Hello. Another project, a deep dive into the wellsprings of his own creativity. Before long, my folks bought a piece of land down on Morgan Creek. An audio-only memoir out this week on Audible about his early days and growing up in North Carolina with his parents and four siblings. We were kind of isolated out there. As kids, we seemed to have hours of empty time. A fantasy could last all afternoon. I don't think I would have become a songwriter if I had not had all of those free days to let my imagination roll.

James Taylor was 19 when he wrote Carolina in my mind during a trip to Spain where he met a girl named Karen. As the sun came up, the first verse came to me. Karen, she's a silver sun. Walk her way and watch it shine.

Watch her, watch the morning come. Did you say Karen, do you have a pencil? Yeah, right. I may have.

I may well have. When did the music catch up? I don't know. I can't remember the timing of that song.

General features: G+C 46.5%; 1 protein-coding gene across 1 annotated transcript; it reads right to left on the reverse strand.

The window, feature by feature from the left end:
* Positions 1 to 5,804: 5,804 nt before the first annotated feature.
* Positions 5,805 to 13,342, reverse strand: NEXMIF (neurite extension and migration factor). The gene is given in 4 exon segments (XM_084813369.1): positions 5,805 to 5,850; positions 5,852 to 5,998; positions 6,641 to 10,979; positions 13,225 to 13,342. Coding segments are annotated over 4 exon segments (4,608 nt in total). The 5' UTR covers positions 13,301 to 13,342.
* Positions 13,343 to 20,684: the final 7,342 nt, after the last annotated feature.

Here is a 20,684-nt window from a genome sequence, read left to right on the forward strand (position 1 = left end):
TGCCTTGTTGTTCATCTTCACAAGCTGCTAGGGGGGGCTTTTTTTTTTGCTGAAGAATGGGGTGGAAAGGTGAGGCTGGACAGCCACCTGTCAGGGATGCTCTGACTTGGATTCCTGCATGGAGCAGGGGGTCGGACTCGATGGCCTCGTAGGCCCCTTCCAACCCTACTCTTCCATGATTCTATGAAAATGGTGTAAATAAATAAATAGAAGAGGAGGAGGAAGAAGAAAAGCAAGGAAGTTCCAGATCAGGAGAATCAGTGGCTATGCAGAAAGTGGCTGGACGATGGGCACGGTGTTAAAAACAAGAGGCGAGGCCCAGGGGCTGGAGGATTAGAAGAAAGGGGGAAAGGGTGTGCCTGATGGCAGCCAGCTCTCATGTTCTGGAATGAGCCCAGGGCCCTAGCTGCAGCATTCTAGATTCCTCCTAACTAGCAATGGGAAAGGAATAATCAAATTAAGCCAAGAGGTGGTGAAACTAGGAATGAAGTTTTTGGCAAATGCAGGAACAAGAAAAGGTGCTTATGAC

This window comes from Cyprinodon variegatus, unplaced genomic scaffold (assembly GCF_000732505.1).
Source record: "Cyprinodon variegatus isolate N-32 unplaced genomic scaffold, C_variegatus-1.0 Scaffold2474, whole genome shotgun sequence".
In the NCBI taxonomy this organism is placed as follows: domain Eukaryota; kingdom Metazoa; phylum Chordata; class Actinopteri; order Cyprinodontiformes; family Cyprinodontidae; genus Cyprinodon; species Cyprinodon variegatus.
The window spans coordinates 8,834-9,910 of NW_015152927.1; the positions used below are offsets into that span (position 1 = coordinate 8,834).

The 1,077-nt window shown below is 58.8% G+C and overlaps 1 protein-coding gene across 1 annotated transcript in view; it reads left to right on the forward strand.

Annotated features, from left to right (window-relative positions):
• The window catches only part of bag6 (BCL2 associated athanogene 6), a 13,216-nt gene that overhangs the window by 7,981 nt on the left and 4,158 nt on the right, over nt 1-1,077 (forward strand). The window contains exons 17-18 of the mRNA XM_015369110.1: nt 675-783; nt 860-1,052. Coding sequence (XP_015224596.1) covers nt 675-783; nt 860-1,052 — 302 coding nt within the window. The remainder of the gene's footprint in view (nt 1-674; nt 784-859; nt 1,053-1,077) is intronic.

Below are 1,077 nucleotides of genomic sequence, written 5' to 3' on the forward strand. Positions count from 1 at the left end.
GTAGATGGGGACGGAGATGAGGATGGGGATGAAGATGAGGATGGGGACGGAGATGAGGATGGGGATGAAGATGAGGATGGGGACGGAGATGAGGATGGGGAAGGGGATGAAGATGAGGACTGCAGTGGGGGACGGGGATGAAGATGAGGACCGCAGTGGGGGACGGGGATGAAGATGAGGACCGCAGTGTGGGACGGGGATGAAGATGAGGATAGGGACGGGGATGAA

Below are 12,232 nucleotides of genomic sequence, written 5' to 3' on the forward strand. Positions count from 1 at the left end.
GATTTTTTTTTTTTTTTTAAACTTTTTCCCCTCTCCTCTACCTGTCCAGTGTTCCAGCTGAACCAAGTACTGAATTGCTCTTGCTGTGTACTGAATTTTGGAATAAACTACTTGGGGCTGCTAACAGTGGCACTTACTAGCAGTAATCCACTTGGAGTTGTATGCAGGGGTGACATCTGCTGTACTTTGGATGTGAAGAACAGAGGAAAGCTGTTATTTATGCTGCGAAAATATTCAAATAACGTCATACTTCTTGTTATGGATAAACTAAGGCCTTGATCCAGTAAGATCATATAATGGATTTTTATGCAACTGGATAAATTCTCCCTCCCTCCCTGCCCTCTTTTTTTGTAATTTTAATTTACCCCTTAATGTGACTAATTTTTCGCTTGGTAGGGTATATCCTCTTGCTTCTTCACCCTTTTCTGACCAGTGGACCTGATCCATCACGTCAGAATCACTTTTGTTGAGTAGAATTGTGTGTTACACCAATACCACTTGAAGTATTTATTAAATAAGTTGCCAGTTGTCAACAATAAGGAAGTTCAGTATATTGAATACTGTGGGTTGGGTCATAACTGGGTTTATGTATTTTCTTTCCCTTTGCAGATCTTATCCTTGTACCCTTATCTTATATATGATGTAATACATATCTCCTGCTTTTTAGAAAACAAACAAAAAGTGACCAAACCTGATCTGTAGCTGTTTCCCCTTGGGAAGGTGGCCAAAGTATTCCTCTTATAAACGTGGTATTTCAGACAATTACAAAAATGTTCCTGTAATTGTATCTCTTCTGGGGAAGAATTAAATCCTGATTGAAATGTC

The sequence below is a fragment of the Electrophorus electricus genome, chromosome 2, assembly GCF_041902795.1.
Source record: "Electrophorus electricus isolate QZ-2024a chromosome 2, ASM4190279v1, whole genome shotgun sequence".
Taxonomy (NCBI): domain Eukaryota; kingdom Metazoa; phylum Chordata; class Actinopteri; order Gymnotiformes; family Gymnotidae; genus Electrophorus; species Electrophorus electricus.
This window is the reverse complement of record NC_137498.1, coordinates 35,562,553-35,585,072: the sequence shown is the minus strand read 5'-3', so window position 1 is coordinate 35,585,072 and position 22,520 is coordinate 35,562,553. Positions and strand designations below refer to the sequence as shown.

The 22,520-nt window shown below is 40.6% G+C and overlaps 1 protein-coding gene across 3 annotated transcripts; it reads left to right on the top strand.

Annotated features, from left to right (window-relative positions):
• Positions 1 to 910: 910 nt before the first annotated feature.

Probably later that day, I sat down with it and worked at it a little bit. It's hard for me to imagine they're separate. The music and the words arrived simultaneously. They usually do. And certainly my songs aren't to be taken literally.

They have points, touchstones of reality, but then they have their own life, too. They head off in their own direction, a song does. Another song he wrote during those very early years. There is a young cowboy. Sweet baby James. Biz on the range.

His horse and his cattle are his only companions. I have lived with James Taylor and singing along and the harmonies. And sometimes I now realize I wasn't paying close attention to why you are such a respected musician and song writer. There was a lot, lot going on. That's a song I'm proud of.

I think it came out really well and I worked hard on it. How old were you? I guess I was 20.